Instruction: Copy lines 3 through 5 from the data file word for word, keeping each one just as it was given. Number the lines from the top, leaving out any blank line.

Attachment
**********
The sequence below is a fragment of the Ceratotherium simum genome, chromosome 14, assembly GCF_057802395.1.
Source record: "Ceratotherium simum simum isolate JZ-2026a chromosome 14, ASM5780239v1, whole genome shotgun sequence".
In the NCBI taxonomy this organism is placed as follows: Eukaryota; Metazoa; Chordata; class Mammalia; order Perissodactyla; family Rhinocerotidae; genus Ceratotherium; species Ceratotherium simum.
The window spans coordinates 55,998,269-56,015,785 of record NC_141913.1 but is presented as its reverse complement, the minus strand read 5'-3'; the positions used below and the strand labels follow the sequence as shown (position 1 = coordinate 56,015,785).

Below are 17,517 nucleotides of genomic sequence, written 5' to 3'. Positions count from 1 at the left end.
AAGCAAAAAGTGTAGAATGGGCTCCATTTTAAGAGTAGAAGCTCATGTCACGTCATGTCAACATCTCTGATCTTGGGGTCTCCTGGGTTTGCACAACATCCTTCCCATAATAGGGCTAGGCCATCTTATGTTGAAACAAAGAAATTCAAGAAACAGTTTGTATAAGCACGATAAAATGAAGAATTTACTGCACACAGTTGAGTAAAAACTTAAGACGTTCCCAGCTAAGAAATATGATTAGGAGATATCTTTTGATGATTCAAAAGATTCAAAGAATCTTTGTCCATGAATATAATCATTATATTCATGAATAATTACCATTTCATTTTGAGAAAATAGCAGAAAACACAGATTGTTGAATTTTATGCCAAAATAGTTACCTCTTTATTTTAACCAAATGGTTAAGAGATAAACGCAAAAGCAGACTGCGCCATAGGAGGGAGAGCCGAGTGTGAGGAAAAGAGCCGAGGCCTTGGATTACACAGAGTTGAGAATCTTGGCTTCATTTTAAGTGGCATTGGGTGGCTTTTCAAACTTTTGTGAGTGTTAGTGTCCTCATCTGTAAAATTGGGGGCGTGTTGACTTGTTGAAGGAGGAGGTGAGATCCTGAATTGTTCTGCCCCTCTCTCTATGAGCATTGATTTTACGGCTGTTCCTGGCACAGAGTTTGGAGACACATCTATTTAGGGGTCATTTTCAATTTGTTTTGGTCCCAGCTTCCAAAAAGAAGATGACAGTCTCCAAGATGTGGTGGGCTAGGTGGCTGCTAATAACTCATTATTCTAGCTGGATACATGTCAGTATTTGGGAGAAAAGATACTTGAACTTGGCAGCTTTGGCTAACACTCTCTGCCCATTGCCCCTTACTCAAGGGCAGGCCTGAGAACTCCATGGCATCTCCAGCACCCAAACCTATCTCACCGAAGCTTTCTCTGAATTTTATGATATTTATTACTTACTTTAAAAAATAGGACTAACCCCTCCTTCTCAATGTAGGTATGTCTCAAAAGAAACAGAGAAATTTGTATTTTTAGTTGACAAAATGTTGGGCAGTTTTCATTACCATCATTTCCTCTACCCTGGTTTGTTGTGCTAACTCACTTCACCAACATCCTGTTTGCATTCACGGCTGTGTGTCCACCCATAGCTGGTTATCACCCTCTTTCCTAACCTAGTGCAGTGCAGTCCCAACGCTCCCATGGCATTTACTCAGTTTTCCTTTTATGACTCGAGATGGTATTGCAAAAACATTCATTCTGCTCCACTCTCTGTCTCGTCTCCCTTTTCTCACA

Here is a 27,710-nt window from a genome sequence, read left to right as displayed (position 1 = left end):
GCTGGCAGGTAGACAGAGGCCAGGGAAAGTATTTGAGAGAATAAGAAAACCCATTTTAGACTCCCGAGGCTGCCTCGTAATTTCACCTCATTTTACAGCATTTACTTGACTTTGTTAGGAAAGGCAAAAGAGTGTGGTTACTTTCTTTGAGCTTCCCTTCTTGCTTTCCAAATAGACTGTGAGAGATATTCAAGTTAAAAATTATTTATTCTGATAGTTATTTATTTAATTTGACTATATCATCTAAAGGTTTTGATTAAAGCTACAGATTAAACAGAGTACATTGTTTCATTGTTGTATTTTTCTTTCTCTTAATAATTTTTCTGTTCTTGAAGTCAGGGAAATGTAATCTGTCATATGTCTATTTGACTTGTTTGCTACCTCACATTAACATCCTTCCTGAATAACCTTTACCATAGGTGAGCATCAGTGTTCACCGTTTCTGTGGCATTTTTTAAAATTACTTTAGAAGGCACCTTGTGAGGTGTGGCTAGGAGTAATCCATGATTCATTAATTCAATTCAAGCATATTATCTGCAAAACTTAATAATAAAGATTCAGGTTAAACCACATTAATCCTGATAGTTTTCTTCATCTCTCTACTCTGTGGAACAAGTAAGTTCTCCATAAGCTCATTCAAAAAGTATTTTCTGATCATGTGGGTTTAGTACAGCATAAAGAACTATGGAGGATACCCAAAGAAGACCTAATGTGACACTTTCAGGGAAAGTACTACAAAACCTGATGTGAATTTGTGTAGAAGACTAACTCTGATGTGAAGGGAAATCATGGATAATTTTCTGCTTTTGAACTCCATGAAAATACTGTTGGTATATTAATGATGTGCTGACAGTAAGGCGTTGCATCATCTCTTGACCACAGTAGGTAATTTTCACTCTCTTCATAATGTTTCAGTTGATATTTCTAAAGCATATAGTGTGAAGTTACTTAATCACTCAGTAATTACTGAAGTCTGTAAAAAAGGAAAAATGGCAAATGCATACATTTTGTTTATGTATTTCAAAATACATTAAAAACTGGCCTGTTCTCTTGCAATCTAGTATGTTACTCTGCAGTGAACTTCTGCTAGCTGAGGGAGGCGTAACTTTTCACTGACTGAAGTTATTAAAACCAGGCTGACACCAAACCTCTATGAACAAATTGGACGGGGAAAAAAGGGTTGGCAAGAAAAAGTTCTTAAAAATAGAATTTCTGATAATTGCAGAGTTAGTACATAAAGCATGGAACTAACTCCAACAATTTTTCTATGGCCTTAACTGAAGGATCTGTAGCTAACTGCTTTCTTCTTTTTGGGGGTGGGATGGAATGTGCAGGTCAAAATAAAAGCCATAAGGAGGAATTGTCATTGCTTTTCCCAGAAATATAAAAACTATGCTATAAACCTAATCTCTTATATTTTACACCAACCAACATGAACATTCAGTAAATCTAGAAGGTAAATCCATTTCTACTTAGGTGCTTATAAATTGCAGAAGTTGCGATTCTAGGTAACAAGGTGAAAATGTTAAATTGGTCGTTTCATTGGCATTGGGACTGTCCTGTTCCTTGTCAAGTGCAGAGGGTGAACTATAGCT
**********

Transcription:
In the NCBI taxonomy this organism is placed as follows: Eukaryota; Metazoa; Chordata; class Mammalia; order Perissodactyla; family Rhinocerotidae; genus Ceratotherium; species Ceratotherium simum.
The window spans coordinates 55,998,269-56,015,785 of record NC_141913.1 but is presented as its reverse complement, the minus strand read 5'-3'; the positions used below and the strand labels follow the sequence as shown (position 1 = coordinate 56,015,785).

Below are 17,517 nucleotides of genomic sequence, written 5' to 3'. Positions count from 1 at the left end.